Do sign languages need separate Bible translations? Shadrack Kakui had never even thought about it until an opportunity to be involved in deaf Bible translation came his way.
Shadrack, who is hearing, grew up in a Christian family in Kenya. Later, at a church conference, he was shocked to learn that there were people groups that were completely unreached by the good-news—even more shocking, some of them were in Kenya. He committed to serving in an unreached group for at least a year when he finished college.
One year became three and a half years teaching at a school and serving in new local churches. Realizing he did not have the training that he needed, he enrolled in Africa International University’s Biblical studies program.
After graduation, Shadrack did not know where to go, yet God reminded him that He called Abraham without telling him where he was going. Shadrack was learning to trust Him one step at a time.
At that same time, a deaf ministry was recruiting people to work with deaf translation teams in exegesis and translation consultant roles. One of his seminary professors connected them to Shadrack. While initially he was not very interested, questioning the need for a different Bible translation, he attended a meeting where he learned that the deaf are an unreached people group—that grabbed his attention. In fact, the deaf of the world, put together, form one of the biggest unreached people groups in the world. The Lord was knocking down the barriers in Shadrack’s mind and opening his eyes to a need he had never seen before. Praying and seeking advice, he joined Deaf Opportunity OutReach (DOOR) International to use his knowledge of the Biblical languages to help with translation and exegesis.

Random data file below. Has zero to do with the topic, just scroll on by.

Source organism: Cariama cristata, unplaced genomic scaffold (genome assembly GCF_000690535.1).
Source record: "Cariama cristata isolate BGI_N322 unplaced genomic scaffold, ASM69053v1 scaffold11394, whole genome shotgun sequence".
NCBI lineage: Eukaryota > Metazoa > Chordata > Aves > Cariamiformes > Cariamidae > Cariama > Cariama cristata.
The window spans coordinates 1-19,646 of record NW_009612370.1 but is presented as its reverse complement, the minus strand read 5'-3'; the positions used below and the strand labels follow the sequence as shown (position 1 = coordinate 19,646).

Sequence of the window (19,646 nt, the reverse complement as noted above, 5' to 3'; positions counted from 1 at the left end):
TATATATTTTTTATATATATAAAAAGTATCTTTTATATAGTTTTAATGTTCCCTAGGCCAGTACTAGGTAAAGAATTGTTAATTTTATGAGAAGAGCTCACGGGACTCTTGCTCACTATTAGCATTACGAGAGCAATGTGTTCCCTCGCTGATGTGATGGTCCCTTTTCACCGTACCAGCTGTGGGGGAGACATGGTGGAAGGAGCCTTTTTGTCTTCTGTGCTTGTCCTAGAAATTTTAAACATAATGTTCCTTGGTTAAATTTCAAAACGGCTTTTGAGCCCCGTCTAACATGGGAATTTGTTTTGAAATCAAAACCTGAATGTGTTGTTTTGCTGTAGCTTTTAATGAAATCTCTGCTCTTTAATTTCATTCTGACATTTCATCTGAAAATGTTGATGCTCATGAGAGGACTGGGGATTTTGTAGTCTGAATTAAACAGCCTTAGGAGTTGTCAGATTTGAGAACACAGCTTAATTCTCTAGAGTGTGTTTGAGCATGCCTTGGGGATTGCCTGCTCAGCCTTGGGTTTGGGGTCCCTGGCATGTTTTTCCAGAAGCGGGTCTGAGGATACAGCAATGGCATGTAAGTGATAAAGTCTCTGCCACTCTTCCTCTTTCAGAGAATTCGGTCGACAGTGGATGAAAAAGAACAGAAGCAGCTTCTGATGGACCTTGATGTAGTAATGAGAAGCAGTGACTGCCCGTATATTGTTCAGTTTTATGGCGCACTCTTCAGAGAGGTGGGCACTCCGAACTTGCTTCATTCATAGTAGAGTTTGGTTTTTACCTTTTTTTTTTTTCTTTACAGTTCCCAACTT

Although deaf communities often distrust hearing people, the deaf community at the Deaf Bible Training and Translation Center in Nairobi, Kenya, patiently taught him how to sign—and sent him texts when he got stuck (the center trains deaf pastors, evangelists, and church planters). Since then, Shadrack has received more training in linguistics and translation, most recently, at Dallas International.
“Why can’t all deaf people use the same translation?” hearing people ask Shadrack. He tells them that sign language is not international; sign languages are just as diverse as spoken languages. Most sign translations are done in video, either with a person signing in front of a camera or with an animation of someone signing. In either form, translation still has to be done the normal way; only the delivery is different.
Shadrack’s prayer is that many more people would see deaf people not just as people to be ministered to but as partners in ministry in the body of Christ, thereby opening many more opportunities to equip and empower deaf people for ministry. He would love for a deaf person to do his job. Shadrack sees his work in deaf Bible translation as “a little thing toward seeing deaf men and women have the Bible in their own language.”